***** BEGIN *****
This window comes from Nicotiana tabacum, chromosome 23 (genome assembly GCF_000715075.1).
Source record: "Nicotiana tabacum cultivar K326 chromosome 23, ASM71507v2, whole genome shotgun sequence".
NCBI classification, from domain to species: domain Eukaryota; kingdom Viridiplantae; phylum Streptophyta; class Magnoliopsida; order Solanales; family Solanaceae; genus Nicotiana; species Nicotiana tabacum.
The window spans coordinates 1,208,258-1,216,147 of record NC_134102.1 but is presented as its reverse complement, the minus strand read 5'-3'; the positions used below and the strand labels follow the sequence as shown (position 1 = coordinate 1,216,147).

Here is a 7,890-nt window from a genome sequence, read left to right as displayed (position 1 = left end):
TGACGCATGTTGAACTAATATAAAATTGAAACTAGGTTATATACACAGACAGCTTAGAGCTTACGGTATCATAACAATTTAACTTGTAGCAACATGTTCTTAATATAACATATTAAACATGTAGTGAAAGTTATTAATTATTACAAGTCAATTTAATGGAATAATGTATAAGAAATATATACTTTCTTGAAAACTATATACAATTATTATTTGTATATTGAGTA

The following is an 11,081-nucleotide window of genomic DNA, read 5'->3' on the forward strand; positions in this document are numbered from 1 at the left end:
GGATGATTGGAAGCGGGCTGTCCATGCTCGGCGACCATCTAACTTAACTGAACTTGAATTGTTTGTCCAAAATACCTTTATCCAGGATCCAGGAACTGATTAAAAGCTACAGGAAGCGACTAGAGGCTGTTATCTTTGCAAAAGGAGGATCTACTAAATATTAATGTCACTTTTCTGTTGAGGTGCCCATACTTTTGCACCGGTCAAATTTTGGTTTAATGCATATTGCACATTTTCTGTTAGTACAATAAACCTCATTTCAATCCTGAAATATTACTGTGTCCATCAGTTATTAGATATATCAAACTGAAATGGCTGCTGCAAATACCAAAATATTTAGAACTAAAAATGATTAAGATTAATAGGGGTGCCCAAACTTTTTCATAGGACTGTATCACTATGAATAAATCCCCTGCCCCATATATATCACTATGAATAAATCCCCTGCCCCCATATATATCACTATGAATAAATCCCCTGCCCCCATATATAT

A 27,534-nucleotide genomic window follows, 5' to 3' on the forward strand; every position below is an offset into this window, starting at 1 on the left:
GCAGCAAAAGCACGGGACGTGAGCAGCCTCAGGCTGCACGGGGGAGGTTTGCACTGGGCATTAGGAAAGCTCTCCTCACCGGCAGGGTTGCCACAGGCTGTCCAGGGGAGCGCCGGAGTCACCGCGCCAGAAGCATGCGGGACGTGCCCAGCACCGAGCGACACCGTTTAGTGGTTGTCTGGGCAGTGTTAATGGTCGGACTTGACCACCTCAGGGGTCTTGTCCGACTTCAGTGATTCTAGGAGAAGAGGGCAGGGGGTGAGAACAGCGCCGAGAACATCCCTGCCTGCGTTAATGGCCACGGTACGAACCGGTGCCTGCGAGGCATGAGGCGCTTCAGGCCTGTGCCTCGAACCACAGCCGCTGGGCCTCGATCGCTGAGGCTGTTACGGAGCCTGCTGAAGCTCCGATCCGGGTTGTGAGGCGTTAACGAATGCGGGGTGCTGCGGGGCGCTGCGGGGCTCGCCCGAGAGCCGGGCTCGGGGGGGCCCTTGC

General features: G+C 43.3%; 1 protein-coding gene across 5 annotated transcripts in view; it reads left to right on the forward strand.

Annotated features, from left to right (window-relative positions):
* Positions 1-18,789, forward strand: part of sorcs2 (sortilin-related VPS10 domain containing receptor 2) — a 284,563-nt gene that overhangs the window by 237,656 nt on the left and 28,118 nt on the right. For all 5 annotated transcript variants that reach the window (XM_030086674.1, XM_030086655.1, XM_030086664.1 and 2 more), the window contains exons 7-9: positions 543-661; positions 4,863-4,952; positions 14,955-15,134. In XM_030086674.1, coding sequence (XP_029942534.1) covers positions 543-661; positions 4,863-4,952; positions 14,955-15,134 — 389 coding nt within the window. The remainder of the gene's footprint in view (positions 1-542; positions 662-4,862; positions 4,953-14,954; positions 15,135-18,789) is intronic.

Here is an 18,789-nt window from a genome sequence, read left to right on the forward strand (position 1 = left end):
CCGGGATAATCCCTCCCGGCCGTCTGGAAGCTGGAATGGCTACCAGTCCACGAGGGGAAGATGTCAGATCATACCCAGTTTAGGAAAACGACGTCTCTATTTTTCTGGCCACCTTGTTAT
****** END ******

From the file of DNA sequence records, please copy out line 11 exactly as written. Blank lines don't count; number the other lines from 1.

General features: G+C 43.3%; 1 protein-coding gene across 5 annotated transcripts in view; it reads left to right on the forward strand.